The leaf spring acts as a linkage to hold the axle in position and thus separate linkages are not necessary. The result is a suspension that is simple and strong. Inter-leaf friction dampens the spring's motion and reduces rebound, which, until shock absorbers were widely adopted, was a very significant advantage over helical springs. However, because the leaf spring is also serving to hold the axle in position, soft springs—i.e. springs with low spring constant—are not suitable. The consequent stiffness, in addition to inter-leaf friction, makes this type of suspension not particularly comfortable for the riders.
There are a variety of leaf springs, usually employing the word "elliptical". "Elliptical" or "full elliptical" leaf springs, patented in 1804 by the British inventor Obadiah Elliott, referred to two circular arcs linked at their tips. This was joined to the frame at the top center of the upper arc, the bottom center was joined to the "live" suspension components, such as a solid front axle. Additional suspension components, such as trailing arms, would usually be needed for this design, but not for "semi-elliptical" leaf springs as used in the Hotchkiss drive. That employed the lower arc, hence its name.
"Quarter-elliptic" springs often had the thickest part of the stack of leaves stuck into the rear end of the side pieces of a short ladder frame, with the free end attached to the differential, as in the Austin Seven of the 1920s. As an example of non-elliptic leaf springs, the Ford Model T had multiple leaf springs over its differential that were curved in the shape of a yoke. As a substitute for dampers (shock absorbers), some manufacturers laid non-metallic sheets in between the metal leaves, such as wood.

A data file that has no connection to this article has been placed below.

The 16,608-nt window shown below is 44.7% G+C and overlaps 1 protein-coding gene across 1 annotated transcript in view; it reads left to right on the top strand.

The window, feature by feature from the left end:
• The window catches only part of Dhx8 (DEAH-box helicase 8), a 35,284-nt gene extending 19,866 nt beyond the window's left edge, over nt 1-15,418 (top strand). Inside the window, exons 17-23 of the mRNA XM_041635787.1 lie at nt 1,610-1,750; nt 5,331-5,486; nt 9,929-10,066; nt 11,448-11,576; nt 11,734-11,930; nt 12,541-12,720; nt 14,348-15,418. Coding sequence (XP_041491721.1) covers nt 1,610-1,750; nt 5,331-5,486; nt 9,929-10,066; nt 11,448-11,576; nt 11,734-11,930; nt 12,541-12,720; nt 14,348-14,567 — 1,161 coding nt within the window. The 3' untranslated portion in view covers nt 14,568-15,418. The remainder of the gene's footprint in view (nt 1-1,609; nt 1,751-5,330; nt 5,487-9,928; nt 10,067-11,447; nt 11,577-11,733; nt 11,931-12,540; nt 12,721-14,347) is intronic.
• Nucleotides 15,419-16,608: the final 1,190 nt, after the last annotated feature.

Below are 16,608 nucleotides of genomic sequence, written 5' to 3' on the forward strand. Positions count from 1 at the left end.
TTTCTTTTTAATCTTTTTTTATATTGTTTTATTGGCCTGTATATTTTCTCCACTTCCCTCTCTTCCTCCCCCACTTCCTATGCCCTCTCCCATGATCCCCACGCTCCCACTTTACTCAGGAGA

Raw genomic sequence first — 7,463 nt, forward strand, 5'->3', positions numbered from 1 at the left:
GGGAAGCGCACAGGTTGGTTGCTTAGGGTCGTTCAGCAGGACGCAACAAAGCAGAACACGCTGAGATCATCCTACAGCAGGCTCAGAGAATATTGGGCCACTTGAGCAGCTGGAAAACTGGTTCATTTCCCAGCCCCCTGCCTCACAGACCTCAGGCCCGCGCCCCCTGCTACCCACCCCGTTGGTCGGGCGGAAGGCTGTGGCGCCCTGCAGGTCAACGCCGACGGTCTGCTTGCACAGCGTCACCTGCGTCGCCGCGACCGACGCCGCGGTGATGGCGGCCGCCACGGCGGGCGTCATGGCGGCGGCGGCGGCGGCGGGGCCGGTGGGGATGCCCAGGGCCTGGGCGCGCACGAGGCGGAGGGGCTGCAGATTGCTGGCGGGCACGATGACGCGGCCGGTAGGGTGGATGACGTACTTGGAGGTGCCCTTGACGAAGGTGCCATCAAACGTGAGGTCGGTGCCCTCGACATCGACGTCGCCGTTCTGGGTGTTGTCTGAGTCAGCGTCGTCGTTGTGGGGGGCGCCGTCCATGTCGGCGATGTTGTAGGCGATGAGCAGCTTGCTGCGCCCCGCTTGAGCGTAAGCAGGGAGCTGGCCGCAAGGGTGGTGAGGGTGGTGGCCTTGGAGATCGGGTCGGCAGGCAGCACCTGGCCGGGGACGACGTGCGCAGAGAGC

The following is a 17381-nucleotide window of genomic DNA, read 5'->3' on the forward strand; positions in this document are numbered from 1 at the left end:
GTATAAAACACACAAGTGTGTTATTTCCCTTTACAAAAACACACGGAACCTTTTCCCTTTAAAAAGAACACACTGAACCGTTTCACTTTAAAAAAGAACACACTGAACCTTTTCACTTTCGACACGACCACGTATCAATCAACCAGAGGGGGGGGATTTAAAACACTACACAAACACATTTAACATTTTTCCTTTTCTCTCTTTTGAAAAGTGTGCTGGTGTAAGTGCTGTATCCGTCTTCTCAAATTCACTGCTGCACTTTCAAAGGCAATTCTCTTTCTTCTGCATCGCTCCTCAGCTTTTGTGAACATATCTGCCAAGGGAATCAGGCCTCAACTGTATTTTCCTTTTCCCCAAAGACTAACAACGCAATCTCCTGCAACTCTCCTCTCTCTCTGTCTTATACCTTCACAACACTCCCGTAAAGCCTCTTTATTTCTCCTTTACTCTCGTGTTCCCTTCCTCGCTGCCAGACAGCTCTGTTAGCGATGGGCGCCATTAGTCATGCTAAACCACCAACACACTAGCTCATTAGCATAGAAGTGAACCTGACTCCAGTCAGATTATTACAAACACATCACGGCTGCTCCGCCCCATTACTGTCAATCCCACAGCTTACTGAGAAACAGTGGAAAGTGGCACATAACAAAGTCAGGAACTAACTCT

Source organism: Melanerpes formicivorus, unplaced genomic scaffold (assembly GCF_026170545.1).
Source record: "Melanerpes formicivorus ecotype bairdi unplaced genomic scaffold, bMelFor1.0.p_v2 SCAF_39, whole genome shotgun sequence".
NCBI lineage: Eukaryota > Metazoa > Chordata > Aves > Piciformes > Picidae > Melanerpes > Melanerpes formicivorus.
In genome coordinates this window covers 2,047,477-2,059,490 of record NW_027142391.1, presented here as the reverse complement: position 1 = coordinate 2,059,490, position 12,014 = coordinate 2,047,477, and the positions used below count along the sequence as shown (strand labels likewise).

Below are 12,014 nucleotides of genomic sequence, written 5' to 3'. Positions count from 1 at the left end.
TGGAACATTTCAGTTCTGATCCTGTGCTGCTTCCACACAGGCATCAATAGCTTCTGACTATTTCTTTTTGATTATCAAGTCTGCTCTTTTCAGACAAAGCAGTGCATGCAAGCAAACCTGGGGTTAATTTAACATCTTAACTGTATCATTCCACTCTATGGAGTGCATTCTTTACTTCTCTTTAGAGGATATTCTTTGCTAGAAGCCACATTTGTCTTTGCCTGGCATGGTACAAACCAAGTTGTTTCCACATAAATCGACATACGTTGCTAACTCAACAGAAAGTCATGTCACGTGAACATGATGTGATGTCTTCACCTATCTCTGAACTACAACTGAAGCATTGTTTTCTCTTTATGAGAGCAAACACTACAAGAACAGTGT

Elliot's invention revolutionized carriage design and construction, removing the need for a heavy perch and making transportation over rough roadways faster, easier, and less expensive.
A more modern implementation is the parabolic leaf spring. This design is characterized by fewer leaves whose thickness varies from centre to ends following a parabolic curve. The intention of this design is to reduce inter-leaf friction, and therefore there is only contact between the leaves at the ends and at the centre, where the axle is connected. Spacers prevent contact at other points. Aside from weight-saving, the main advantage of parabolic springs is their greater flexibility, which translates into improved ride quality, which approaches that of coil springs; the trade-off is reduced load carrying capability. They are widely used on buses for improved comfort.
A further development by the British GKN company and by Chevrolet, with the Corvette, among others, is the move to composite plastic leaf springs. Nevertheless, due to the lack of inter-leaf friction and other internal dampening effects, this type of spring requires more powerful dampers/shock absorbers.
Typically when used in automobile suspension the leaf both supports an axle and locates/partially locates the axle. This can lead to handling issues (such as "axle tramp"), as the flexible nature of the spring makes precise control of the unsprung mass of the axle difficult. Some suspension designs use a Watts link (or a Panhard rod) and radius arms to locate the axle and do not have this drawback. Such designs can use softer springs, resulting in a better ride. Examples include the various rear suspensions of Austin-Healey 3000s and Fiat 128s.